It changed the way people thought about historic buildings in this country.
Here was a distinguished academic saying that understanding architecture was important, but not as important as understanding how people live in it.
His book introduced a completely new way of looking at important historic buildings - as social history rather than art history. The book has changed the way that buildings are shown to the public, whether Madam Tussaud's extraordinary weekend house party at Warwick Castle or English Heritage's own displays at Brodsworth House, Yorkshire. Both organisations have moved away from concentrating solely on art and historical technicalities to explain how people lived, worked, loved and died in these buildings.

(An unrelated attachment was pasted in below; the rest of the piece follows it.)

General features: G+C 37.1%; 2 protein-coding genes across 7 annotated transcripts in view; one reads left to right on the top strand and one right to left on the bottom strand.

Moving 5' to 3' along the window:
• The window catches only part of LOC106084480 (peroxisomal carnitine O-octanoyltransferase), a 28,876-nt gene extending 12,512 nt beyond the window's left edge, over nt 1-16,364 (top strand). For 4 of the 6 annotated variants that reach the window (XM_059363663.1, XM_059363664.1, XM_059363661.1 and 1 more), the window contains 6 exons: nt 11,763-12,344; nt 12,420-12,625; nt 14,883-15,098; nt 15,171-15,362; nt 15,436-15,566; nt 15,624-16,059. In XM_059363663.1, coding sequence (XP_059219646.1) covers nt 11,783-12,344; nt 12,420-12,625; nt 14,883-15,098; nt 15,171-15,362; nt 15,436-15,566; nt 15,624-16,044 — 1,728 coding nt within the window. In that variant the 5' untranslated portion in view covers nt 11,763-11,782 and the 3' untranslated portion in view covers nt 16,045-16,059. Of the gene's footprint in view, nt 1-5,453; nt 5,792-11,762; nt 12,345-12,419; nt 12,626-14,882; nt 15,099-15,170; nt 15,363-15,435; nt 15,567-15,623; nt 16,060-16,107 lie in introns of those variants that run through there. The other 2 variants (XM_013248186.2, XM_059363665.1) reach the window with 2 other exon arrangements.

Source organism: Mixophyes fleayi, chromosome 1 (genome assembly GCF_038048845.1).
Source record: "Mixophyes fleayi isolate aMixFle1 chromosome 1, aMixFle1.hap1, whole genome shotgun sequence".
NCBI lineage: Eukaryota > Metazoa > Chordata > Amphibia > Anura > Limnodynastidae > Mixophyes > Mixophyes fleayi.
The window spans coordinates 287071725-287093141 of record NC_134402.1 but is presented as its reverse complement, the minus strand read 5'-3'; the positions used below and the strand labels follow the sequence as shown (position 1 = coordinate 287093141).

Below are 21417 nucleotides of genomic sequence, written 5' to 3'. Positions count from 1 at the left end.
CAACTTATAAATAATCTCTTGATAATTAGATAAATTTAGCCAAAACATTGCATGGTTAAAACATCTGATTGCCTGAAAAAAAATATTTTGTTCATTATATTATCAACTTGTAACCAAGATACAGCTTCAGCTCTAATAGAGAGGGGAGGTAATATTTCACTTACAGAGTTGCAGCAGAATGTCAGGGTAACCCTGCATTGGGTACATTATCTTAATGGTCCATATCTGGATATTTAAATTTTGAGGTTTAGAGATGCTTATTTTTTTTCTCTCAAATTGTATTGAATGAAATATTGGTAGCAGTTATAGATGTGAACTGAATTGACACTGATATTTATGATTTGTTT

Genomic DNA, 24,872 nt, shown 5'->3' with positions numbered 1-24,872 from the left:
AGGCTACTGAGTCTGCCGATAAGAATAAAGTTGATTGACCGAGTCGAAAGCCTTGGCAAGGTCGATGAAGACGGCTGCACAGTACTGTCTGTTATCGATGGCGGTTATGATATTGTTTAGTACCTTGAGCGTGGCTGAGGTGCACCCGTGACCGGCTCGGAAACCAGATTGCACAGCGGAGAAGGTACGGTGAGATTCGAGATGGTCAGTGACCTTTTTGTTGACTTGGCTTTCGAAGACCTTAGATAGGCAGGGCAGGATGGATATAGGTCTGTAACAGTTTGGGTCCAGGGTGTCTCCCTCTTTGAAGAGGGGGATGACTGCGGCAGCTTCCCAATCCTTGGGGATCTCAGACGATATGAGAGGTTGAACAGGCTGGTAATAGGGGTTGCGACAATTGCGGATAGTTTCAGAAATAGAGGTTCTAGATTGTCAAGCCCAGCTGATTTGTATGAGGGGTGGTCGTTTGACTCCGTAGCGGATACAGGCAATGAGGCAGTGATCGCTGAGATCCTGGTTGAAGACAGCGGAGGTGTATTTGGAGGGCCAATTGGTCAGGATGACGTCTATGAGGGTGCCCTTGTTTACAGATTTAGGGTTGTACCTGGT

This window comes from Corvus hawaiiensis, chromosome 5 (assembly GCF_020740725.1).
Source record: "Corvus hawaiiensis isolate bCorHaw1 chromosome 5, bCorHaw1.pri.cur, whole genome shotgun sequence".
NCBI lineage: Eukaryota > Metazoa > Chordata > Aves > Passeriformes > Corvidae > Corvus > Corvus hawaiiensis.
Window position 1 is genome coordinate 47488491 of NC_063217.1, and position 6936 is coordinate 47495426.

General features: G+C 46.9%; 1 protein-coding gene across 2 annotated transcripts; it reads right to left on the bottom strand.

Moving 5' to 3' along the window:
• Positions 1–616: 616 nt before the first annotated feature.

A book like this is published once in a generation and it has spawned thousands of imitators. My own work on Tudor and Stuart royal palaces, for instance, takes court etiquette as its starting point, rather than the traditional way of the four orders of architecture.
Girouard's book still influences the way people write about architectural history and the way people view old buildings.